Last updated: 03:00 AM ET, Tue May 19 2015

Opinion Home | Far-Sighted Field Notes

  • Rosalind Cummings-Yeates | May 19, 2015 3:00 AM ET

    Eleuthera's Queen's Baths are Worth the Journey

    Eleuthera's Queen's Baths are Worth the Journey

    Whenever a destination offers thermal pools or special swimming holes, I'm immediately interested. Baths are my favorite method of relaxation, sitting in warm water always soothes away stress and fatigue. Climbing through the craggy hills and coves to reach the Bahamian out island of Eleuthera's Queen's Baths, I felt both, without so much soothing.

    The Queen’s Baths are small, natural tidal pools surrounded by miles of uneven coral and oolitic limestone. Yes, I had an informal geology lesson while scaling the formations. Oolitic limestone is composed of calcium carbonate "oolites," which are small spheres formed by the precipitation of calcium carbonate on sand grains or shell fragments. In other words, deep grooves covered the formations.

    In order to make it to the Baths, you need steady feet, good balance and sturdy-soled shoes. Of course, I had none of these. I don't know how many people bring along a good pair of shoes when preparing for a dip, but this is one place where it's highly recommended. It's actually a short hike from the sand to the cliffs and rocky bluffs that surround the Baths, which partially hide them from view. Fortunately, I made it by walking slowly and carefully.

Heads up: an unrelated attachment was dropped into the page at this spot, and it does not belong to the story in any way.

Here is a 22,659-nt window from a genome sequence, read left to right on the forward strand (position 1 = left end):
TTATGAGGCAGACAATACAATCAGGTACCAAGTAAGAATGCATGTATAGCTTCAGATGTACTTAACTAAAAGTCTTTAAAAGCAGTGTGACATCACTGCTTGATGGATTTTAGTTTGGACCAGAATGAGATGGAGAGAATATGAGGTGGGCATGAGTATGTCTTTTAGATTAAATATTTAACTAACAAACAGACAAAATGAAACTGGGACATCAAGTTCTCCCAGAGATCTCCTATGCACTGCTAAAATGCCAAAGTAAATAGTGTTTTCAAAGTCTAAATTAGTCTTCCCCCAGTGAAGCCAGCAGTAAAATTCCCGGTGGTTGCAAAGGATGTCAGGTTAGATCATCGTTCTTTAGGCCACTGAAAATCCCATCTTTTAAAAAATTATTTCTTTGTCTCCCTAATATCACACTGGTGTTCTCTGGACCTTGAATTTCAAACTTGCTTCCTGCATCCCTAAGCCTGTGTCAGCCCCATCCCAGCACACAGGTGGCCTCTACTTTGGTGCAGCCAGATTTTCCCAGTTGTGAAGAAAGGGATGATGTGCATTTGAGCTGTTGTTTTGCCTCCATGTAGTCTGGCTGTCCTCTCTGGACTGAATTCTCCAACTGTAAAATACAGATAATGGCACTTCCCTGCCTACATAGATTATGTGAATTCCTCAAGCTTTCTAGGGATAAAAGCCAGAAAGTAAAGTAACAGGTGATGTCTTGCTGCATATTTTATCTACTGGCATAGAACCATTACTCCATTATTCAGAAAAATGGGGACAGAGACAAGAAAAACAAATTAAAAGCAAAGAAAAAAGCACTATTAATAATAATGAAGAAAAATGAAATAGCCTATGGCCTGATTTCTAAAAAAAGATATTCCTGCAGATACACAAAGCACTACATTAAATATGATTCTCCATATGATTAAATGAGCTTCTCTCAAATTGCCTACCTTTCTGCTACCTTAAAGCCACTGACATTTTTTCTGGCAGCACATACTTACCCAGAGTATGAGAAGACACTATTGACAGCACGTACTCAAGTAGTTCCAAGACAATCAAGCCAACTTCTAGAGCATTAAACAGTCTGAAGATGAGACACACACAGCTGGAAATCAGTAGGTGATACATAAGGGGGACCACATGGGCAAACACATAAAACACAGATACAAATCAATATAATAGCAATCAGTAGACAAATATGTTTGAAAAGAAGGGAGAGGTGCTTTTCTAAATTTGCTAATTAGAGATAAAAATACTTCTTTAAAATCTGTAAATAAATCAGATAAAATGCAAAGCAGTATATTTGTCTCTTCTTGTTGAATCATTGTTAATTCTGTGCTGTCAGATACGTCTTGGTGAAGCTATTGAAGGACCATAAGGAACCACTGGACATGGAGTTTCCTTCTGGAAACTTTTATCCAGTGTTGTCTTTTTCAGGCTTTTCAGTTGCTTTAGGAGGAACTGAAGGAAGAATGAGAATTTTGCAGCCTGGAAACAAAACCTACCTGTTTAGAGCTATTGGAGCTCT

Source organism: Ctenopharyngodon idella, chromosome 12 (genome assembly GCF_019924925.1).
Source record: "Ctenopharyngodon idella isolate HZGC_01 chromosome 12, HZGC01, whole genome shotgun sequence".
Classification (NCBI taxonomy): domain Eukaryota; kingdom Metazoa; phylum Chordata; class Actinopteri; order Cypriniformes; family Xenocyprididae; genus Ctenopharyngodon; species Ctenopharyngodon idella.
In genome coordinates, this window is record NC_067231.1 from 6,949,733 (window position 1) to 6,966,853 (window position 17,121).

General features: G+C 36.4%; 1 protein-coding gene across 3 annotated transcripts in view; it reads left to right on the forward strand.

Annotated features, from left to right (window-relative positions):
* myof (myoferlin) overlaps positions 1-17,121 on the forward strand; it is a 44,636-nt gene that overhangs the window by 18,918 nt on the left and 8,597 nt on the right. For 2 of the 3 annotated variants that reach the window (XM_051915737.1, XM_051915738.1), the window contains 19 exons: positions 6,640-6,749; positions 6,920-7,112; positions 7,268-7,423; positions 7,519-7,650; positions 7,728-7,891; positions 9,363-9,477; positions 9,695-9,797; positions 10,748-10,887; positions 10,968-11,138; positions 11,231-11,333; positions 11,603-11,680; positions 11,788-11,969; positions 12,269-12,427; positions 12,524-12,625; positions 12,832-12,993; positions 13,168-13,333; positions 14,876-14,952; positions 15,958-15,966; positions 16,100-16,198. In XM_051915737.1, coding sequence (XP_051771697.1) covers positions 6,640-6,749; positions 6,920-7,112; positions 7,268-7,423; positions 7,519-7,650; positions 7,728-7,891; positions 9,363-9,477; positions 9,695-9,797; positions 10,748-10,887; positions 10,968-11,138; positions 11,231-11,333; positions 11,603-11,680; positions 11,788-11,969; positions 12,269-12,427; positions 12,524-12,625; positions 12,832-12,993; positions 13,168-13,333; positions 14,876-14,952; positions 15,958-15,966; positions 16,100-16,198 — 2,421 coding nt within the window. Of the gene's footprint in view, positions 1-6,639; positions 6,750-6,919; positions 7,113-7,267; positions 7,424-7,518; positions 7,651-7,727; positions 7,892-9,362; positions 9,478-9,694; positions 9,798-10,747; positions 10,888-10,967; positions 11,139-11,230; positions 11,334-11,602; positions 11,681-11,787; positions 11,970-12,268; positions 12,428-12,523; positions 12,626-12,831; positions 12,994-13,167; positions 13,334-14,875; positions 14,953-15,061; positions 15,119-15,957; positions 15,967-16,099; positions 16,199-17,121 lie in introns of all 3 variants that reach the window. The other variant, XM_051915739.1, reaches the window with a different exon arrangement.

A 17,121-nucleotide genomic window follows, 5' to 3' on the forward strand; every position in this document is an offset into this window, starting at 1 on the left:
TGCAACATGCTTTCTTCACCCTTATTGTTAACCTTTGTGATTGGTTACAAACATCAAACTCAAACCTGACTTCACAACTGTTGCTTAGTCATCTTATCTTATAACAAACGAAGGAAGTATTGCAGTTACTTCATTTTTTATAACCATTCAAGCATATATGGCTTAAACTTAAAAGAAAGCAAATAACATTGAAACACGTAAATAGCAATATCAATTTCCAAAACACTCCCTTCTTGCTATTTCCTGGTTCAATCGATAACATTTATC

I wasn't about to climb down the curvy rocks that lead into the pools in my sandals, but the water rippled enticingly. The pools are only about two feet deep and are replenished by water from the Atlantic which is warmed by the sun to about 85 degrees.

    A large cavern cut by centuries of waves washing over it, sits behind the Baths. Once you plunge into the Baths, the swirling water feels like a natural whirlpool and make you forget the dodgy path down to them. The Queen’s Baths deliver otherworldly views and the surrounding limestone formations expand in a glorious stretch for hundreds of feet. Just don't expect the kind of tame relaxation that you get from your usual bath.

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Rosalind Cummings-Yeates Far-Sighted Field Notes

Rosalind Cummings-Yeates Rosalind Cummings-Yeates is a journalist, author and blogger who specializes in travel and culture topics. She loves guiding readers through the richness of various cultures and discovering the essence of a destination. Her travel and culture blog, Farsighted Fly Girl, offers travel insights through the music, food, art and history of various countries and cultures. Join her on the journey at www.Rosalindcummingsyeates.
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